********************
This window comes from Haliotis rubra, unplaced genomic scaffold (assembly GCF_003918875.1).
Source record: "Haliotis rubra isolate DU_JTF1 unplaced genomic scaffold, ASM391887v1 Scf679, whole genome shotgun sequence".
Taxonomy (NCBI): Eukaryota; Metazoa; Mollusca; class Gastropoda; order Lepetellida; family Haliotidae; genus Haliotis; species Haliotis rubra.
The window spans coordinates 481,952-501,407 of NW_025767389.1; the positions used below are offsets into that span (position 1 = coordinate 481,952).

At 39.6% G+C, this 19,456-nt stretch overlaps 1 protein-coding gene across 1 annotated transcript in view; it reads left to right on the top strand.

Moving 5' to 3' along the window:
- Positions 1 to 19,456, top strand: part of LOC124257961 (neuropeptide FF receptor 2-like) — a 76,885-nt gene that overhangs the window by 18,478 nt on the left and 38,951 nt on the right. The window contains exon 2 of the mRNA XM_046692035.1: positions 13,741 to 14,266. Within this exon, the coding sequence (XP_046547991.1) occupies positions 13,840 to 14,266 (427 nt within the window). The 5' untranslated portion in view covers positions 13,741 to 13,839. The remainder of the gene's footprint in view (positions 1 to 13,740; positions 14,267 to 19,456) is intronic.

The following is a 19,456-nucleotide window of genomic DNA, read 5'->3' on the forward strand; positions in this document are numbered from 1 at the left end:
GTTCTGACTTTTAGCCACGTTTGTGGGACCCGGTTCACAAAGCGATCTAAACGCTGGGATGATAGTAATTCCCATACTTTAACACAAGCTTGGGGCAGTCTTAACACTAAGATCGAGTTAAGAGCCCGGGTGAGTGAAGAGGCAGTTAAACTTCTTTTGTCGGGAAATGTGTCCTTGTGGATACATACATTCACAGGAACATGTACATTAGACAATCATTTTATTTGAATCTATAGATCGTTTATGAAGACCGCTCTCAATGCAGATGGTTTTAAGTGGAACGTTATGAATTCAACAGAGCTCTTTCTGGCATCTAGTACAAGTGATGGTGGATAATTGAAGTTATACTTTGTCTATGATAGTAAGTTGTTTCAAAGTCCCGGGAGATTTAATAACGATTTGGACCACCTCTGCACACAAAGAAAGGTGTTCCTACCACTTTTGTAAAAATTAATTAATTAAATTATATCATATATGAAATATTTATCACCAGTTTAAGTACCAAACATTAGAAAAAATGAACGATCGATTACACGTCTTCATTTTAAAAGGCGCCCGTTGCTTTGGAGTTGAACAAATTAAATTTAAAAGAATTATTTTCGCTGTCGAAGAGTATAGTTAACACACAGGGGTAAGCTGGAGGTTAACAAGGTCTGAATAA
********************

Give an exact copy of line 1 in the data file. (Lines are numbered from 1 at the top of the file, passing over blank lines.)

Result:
This window comes from Haliotis rubra, unplaced genomic scaffold (assembly GCF_003918875.1).